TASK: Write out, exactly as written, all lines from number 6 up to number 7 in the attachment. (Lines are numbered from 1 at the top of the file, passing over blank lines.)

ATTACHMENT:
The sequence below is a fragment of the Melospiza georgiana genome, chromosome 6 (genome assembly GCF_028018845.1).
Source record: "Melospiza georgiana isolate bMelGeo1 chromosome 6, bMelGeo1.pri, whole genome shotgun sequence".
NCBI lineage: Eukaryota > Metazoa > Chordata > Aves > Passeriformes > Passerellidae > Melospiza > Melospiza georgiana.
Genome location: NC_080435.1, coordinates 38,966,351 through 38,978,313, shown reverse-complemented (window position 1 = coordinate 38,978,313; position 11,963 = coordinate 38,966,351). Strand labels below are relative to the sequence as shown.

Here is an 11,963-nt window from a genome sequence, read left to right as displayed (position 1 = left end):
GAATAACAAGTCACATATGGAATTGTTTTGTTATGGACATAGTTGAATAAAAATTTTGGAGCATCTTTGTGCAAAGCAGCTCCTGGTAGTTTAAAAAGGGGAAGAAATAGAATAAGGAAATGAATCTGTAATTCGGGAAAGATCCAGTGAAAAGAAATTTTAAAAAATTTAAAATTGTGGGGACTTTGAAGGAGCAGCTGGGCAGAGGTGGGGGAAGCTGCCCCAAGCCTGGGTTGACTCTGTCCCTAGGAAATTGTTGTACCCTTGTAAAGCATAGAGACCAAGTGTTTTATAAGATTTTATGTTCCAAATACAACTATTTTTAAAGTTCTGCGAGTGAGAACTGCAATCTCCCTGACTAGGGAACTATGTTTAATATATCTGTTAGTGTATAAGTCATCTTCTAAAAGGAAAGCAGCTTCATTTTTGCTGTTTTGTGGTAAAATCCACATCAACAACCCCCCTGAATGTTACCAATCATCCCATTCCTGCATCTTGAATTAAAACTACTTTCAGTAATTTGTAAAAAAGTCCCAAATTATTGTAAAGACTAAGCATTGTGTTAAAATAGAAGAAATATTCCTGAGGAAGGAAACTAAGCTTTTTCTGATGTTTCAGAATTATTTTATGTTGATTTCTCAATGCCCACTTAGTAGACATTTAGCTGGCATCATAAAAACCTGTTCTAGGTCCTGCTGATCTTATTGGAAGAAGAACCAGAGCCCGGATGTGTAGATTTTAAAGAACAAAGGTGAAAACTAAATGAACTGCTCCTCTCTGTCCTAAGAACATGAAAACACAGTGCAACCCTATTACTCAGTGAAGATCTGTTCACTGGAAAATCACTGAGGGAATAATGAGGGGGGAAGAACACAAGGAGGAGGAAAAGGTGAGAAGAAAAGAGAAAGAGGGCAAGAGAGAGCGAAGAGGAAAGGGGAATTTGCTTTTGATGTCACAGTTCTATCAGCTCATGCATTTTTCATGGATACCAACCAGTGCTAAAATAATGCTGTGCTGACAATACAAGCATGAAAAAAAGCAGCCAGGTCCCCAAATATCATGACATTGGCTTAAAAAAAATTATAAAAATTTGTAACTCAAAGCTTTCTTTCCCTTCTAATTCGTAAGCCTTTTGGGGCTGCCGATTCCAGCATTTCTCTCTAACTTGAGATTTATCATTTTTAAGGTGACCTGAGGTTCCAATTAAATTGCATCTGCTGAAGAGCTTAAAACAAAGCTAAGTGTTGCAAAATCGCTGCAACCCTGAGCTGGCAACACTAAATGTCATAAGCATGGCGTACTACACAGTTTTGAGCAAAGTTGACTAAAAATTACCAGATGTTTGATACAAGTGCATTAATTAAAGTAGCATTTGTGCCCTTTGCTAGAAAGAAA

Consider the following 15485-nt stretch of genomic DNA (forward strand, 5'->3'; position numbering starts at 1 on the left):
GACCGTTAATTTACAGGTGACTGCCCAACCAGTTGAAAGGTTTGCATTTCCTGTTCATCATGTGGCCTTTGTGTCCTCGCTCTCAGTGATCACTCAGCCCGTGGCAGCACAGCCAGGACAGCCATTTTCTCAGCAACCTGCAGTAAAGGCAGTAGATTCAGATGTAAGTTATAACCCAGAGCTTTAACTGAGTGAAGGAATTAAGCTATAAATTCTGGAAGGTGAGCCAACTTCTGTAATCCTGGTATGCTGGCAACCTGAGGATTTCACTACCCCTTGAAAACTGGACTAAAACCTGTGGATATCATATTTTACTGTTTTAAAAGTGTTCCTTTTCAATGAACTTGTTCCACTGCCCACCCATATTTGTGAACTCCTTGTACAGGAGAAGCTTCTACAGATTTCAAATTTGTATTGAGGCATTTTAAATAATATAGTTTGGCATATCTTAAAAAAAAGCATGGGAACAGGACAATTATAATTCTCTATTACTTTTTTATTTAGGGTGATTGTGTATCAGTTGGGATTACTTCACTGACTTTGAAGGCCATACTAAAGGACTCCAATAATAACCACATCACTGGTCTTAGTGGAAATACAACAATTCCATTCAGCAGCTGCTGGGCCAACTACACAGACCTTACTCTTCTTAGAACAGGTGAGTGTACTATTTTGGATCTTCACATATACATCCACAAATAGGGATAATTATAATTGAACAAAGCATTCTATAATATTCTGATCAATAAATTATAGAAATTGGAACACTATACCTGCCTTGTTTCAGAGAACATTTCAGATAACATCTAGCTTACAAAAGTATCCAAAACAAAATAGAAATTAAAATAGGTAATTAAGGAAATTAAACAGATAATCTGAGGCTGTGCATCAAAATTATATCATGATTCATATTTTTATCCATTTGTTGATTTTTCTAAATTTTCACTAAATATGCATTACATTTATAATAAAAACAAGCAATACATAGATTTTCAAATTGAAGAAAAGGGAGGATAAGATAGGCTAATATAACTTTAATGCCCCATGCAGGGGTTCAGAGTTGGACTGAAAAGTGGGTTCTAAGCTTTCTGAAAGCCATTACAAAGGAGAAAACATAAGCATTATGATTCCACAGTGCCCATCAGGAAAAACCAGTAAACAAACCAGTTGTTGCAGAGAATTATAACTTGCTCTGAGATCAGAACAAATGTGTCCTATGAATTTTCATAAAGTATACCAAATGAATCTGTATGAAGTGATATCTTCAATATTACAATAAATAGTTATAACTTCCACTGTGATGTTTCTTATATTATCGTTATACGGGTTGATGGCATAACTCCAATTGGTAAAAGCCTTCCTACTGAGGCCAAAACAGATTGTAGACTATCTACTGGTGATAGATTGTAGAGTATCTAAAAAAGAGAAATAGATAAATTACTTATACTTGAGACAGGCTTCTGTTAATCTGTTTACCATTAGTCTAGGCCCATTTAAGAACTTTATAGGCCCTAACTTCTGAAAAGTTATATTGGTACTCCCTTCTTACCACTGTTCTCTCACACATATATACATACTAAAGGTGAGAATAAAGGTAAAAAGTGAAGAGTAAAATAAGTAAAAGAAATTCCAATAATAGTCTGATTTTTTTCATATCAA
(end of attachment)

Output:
GAATAACAAGTCACATATGGAATTGTTTTGTTATGGACATAGTTGAATAAAAATTTTGGAGCATCTTTGTGCAAAGCAGCTCCTGGTAGTTTAAAAAGGGGAAGAAATAGAATAAGGAAATGAATCTGTAATTCGGGAAAGATCCAGTGAAAAGAAATTTTAAAAAATTTAAAATTGTGGGGACTTTGAAGGAGCAGCTGGGCAGAGGTGGGGGAAGCTGCCCCAAGCCTGGGTTGACTCTGTCCCTAGGAAATTGTTGTACCCTTGTAAAGCATAGAGACCAAGTGTTTTATAAGATTTTATGTTCCAAATACAACTATTTTTAAAGTTCTGCGAGTGAGAACTGCAATCTCCCTGACTAGGGAACTATGTTTAATATATCTGTTAGTGTATAAGTCATCTTCTAAAAGGAAAGCAGCTTCATTTTTGCTGTTTTGTGGTAAAATCCACATCAACAACCCCCCTGAATGTTACCAATCATCCCATTCCTGCATCTTGAATTAAAACTACTTTCAGTAATTTGTAAAAAAGTCCCAAATTATTGTAAAGACTAAGCATTGTGTTAAAATAGAAGAAATATTCCTGAGGAAGGAAACTAAGCTTTTTCTGATGTTTCAGAATTATTTTATGTTGATTTCTCAATGCCCACTTAGTAGACATTTAGCTGGCATCATAAAAACCTGTTCTAGGTCCTGCTGATCTTATTGGAAGAAGAACCAGAGCCCGGATGTGTAGATTTTAAAGAACAAAGGTGAAAACTAAATGAACTGCTCCTCTCTGTCCTAAGAACATGAAAACACAGTGCAACCCTATTACTCAGTGAAGATCTGTTCACTGGAAAATCACTGAGGGAATAATGAGGGGGGAAGAACACAAGGAGGAGGAAAAGGTGAGAAGAAAAGAGAAAGAGGGCAAGAGAGAGCGAAGAGGAAAGGGGAATTTGCTTTTGATGTCACAGTTCTATCAGCTCATGCATTTTTCATGGATACCAACCAGTGCTAAAATAATGCTGTGCTGACAATACAAGCATGAAAAAAAGCAGCCAGGTCCCCAAATATCATGACATTGGCTTAAAAAAAATTATAAAAATTTGTAACTCAAAGCTTTCTTTCCCTTCTAATTCGTAAGCCTTTTGGGGCTGCCGATTCCAGCATTTCTCTCTAACTTGAGATTTATCATTTTTAAGGTGACCTGAGGTTCCAATTAAATTGCATCTGCTGAAGAGCTTAAAACAAAGCTAAGTGTTGCAAAATCGCTGCAACCCTGAGCTGGCAACACTAAATGTCATAAGCATGGCGTACTACACAGTTTTGAGCAAAGTTGACTAAAAATTACCAGATGTTTGATACAAGTGCATTAATTAAAGTAGCATTTGTGCCCTTTGCTAGAAAGAAA

Consider the following 15485-nt stretch of genomic DNA (forward strand, 5'->3'; position numbering starts at 1 on the left):